For President Obama, the battle over climate change has grown into a two-front war. Internationally, he is poised for a breakthrough at the next global conference on climate change, which will convene in Paris in November. Domestically, his initiatives are facing unrelenting resistance from Republicans and some red-state Democrats that will extend beyond his presidency.
These diverging dynamics have re-framed the political struggle over the leading environmental debate of our time. For years, the principal barrier to international action was resistance to carbon-emission reductions from industrializing countries, particularly China and India. Now, the center of opposition has shifted to politically conservative states in the United States, which are fiercely contesting Obama’s climate plans in Congress and the courts. The central question has become: Will the international progress undermine the conservative domestic opposition—or vice versa?
Although many hurdles remain, a path to international agreement on climate action in Paris has emerged. The breakthrough came in June 2014, when Obama proposed Environmental Protection Agency regulations to slash carbon emissions from U.S. power plants. That commitment helped break a stalemate with China, now the world’s largest carbon emitter, over which country would act first. Last November, Obama and Chinese President Xi Jinping agreed that China would “peak” its carbon emissions by 2030, while the United States would reduce its overall carbon emissions by about one-fourth by 2025. At the White House this September, Xi pushed further by announcing that China would impose a nationwide “cap and trade” system in 2017 to limit carbon emissions. With the United States and China committed, other key nations—notably, India—have followed with their own reduction plans.
It will take close monitoring by the international community to ensure that the nations represented in Paris implement the reductions they are promising there. And even if those pledges are fulfilled, they won’t reduce emissions enough to contain the gravest risks of a warming climate. That will require more cuts later.
But unmistakably, these announcements are a jump-start for the often-stalled international process. “We shouldn’t expect Paris will put us on a safe trajectory,” said Fred Krupp, president of the Environmental Defense Fund, but “the announcements in the run-up to Paris give us momentum and reason to be hopeful.”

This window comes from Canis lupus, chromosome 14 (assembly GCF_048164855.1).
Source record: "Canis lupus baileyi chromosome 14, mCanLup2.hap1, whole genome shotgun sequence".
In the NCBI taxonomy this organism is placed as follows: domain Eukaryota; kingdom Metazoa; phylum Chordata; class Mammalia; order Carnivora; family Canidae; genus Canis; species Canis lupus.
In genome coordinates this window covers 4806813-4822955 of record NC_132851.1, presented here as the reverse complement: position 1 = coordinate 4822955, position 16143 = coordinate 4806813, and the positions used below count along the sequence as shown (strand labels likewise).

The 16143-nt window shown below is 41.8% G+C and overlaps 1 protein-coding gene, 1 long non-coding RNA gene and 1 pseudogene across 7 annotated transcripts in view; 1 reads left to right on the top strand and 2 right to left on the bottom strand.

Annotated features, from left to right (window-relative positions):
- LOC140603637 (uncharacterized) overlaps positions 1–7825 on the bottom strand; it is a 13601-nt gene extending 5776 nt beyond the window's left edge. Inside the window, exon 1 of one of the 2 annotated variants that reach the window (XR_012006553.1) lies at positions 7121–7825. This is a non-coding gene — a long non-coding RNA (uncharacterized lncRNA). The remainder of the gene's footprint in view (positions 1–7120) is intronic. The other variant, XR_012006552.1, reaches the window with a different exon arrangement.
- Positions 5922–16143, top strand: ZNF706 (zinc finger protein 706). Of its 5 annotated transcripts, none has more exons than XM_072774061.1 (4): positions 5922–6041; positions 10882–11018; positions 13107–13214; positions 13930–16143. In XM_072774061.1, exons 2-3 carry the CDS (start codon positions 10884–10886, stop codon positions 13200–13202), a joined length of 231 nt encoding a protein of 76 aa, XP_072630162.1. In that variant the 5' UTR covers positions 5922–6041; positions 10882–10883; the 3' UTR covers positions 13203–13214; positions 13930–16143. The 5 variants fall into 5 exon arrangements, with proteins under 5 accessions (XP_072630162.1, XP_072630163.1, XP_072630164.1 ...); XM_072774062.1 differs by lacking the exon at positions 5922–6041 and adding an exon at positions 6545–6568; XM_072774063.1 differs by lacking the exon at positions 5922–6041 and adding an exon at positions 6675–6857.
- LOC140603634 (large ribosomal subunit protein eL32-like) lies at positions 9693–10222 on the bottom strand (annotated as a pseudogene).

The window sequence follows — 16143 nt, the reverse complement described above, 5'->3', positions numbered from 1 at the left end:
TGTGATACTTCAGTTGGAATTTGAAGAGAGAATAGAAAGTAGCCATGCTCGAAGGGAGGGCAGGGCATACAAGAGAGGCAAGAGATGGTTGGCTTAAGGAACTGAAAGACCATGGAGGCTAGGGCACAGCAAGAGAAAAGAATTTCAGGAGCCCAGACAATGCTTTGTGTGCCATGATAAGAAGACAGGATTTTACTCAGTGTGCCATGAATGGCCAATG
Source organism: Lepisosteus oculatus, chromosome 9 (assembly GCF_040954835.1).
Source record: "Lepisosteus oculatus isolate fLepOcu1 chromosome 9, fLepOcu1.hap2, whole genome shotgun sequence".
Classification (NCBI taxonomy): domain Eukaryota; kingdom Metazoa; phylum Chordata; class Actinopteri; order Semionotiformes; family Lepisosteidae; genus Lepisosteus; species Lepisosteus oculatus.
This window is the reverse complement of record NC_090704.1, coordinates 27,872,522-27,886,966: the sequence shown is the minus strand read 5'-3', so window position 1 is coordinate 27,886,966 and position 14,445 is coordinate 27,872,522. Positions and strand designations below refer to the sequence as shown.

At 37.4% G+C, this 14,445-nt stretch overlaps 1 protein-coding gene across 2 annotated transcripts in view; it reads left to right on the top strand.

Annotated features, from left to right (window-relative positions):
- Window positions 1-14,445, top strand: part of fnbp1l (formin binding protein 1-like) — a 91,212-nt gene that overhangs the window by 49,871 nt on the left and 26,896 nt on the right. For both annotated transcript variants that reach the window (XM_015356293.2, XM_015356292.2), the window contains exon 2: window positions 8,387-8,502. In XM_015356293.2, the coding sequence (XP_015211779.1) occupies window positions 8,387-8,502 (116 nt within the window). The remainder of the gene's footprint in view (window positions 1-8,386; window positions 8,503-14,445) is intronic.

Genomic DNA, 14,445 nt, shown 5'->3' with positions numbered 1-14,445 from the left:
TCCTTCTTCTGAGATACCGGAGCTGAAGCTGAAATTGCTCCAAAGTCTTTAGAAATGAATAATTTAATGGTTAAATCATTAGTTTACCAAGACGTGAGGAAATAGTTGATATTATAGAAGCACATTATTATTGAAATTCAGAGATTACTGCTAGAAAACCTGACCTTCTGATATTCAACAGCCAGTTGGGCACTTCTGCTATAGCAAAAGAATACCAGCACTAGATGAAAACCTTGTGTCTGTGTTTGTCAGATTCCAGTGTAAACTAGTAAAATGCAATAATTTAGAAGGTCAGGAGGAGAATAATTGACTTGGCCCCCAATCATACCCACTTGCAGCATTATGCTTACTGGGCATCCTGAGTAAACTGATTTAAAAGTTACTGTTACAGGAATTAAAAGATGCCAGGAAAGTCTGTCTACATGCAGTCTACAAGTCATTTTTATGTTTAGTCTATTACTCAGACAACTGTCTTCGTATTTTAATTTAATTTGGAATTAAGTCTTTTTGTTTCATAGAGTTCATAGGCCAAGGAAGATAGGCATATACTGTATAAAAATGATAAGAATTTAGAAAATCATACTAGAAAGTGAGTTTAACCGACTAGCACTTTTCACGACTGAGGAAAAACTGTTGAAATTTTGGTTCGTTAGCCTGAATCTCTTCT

The domestic opponents of Obama’s initiatives arguably pose the biggest obstacle to an international agreement. Right after the EPA published its final regulation last week to limit power-plant emissions, 26 states—led by Texas—filed a lawsuit to block it. Twenty-three of those states have Republican attorneys general, and 21 have Republican governors.
Obama faces other opposition in Washington, where congressional Republicans are advancing a “resolution of disapproval” to overturn the EPA regulation. Obama can count on enough votes to sustain his inevitable veto. But his opponents hope that majority votes in both chambers against the EPA action, if insufficient to override a veto, would combine with the 26 states’ legal challenge to chill the Paris talks by raising doubts about the durability of Obama’s commitments. “Without question, Obama’s credibility in touting this regulation in Paris is undermined by the lack of domestic support,” says Robert Henneke of the Texas Public Policy Foundation, a leading critic of climate action.
The regional and ideological divide over climate issues in the United States is deep and dense. When the Pew Research Center recently surveyed 40 nations, it found that 42 percent of American respondents described climate change as a serious threat, just below the median result in all countries polled. But among U.S. Republicans, only 21 percent described the threat as serious, about the same share as the overall public in the most skeptical countries, including Russia, China, and Pakistan.
In the U.S. debate, economic interest reinforces ideology. The conservative states most philosophically dubious of federal regulation also tend to rely the most on fossil fuels: In 18 of the 26 states suing Obama, per capita carbon emissions exceed the national average.
These factors help to explain why every leading GOP presidential candidate, and virtually every Republican senator, opposes Obama’s EPA rules. But several Republican governors pointedly refused to join the lawsuit; they represent not only blue states (Illinois, Maryland, Massachusetts) but red states (Idaho, Tennessee) and swing states (Nevada, Iowa) as well. Michigan Republican Gov. Rick Snyder wouldn’t join his state’s Republican attorney general in contesting the rules and, instead, said he would continue working to comply with them. This week, New Hampshire’s Kelly Ayotte became the first Senate Republican to back the regulations.
Those are only splinters in the high wall of partisan and regional opposition that confronts Obama. His critics hope that domestic defiance will impede international action.
But the reverse is equally possible—that progress internationally will erode domestic defiance. Already, 15 blue states are legally intervening to support the EPA climate rules. Almost all congressional Democrats back them, too. Opinion polls show rising public concern about climate change, particularly among the young. With his EPA regulation on power plants and a possible international climate agreement, Obama is creating facts on the ground that even a Republican successor in 2017 might find difficult to entirely undo.
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